Wednesday tends to be a team "cluster" day and so a typical Wednesday would go as follows:

7:45am – my commute to the office begins in order to arrive in time for the 9am department meeting.

9am – in-person weekly meeting at the office to discuss various updates from across the department (including team members from London, Scotland and often guests from different jurisdictions).

10am to 1pm – I'll return to my desk and check my emails, replying and actioning any requests as necessary. I'll attend any morning meetings on my calendar, though these tend to be virtual, and make a start on the work I need to complete for the day.

1pm – at around 1pm I'll often pop to the canteen or a local store to grab some lunch. Depending on the day and on who is in the office, I'll be joined either by my colleagues in the department or by the other apprentices across the firm.

2pm to 5:30pm – following lunch, I'll return to my desk to plan my afternoon, catch-up on emails and continue with the work required for the day. I may also attend client meetings.

5:30pm onwards – I'll often have remaining work to complete or urgent deadlines, and stay in the office as necessary to get the work completed or meet the deadlines. However, supervisors and colleagues recognise that as apprentices we study alongside working and rarely expect apprentices to work late hours (past 5:30pm).

There may also be a social event or drinks held after work, either with the department or with the other apprentices.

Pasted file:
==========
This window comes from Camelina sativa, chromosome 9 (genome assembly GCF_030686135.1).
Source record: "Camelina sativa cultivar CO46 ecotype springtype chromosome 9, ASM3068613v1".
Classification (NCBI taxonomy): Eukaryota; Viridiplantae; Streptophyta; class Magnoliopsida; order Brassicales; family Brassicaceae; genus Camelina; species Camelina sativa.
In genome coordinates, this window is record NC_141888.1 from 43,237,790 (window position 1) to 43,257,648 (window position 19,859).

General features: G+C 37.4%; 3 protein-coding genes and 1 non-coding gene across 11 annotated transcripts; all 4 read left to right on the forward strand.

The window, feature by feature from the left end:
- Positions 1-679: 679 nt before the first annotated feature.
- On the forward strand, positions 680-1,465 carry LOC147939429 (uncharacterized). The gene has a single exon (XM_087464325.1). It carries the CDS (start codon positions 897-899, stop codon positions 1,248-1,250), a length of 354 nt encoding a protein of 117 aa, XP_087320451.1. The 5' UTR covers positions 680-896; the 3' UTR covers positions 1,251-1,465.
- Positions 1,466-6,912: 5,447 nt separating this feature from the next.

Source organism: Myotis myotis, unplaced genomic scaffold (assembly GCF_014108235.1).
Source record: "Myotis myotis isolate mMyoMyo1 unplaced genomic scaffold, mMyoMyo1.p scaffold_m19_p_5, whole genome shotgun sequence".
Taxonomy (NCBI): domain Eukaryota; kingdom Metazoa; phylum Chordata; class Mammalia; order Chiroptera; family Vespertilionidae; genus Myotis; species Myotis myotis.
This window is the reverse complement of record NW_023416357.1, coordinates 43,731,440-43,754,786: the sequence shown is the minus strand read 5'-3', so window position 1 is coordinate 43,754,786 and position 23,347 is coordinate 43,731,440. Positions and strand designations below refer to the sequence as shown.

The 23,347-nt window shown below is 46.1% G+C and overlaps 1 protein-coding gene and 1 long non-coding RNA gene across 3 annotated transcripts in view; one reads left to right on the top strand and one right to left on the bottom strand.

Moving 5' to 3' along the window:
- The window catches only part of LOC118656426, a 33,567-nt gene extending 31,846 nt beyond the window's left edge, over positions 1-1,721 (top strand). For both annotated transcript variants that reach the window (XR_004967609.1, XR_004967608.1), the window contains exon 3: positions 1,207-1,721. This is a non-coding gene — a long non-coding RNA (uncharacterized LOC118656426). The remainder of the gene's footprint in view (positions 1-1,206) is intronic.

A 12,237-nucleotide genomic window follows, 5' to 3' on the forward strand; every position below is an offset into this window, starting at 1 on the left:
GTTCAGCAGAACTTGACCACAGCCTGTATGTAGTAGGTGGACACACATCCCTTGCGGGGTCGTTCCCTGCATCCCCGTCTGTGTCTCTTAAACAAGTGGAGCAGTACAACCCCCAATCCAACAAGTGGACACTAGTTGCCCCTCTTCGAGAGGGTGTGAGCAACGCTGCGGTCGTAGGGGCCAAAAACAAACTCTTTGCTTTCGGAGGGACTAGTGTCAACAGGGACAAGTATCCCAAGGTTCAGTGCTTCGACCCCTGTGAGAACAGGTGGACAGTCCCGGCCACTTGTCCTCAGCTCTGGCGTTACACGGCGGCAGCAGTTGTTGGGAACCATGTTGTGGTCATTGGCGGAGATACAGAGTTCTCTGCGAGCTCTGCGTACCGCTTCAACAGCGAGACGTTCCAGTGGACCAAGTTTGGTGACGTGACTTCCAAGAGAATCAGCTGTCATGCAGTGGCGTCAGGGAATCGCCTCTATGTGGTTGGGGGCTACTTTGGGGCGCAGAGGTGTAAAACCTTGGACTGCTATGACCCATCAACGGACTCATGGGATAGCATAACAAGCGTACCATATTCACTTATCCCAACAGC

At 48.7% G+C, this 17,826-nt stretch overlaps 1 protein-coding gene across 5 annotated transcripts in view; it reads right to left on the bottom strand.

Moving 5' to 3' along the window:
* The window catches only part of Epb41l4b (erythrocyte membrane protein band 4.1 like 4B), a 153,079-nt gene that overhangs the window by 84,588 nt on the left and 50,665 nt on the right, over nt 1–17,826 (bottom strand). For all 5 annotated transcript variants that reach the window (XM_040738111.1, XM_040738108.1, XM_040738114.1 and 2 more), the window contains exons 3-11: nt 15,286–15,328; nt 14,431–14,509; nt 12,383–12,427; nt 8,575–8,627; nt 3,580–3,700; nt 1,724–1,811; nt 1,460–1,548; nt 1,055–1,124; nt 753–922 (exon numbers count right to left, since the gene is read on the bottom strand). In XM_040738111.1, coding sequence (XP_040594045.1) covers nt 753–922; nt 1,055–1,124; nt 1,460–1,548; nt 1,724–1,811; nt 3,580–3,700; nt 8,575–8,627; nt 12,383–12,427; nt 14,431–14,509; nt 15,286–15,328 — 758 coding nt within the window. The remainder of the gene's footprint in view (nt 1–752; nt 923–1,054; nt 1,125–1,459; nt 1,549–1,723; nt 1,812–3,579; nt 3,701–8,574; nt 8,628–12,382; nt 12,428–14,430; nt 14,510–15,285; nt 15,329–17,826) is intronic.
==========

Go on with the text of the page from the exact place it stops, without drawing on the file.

3 Tips for aspiring legal professionals

  1. Apply – there are a number of firms offering a paralegal or solicitor apprenticeship, with more offering the opportunity every year. The opportunities vary from small criminal or family law firms to global leading commercial firms like Dentons. You can find vacancies on a number of websites, such as on the firms' own sites. It is certainly worth spending some time tailoring the online application to the relevant firm, as it may be the key differentiator between you and every other applicant at this stage. Law firms do appreciate that the solicitor apprenticeship may be the first professional career (or in some cases, even the first job) for the majority of applicants, and they take this into account when reviewing applications.

  2. Be prepared – for each step of your application process (from the online application to the interview) being well prepared can and will go a long way. This can include building your commercial awareness, which is one area where research can really help. Showing commercial awareness in your application and interview could help you stand out and appear well-informed. You could build your commercial awareness by signing up to relevant news sources such as the Financial Times and having an interest in different sectors and an understanding of economic trends.You might find it helpful to prepare for potential questions you may be asked in the interview, such as why you want to study law, or why you would like to do a legal apprenticeship. You can also show interest by researching which department you may like to qualify in.

  3. Be confident – this applies to all aspiring legal professionals generally. Being confident when applying for a role as a solicitor apprentice, a trainee, or any other role in any professional career, can often be the most impactful aspect of a successful application. Feeling prepared and well researched helps give an authentic confidence and come across well at interviews.


Photo by Yibei Geng on Unsplash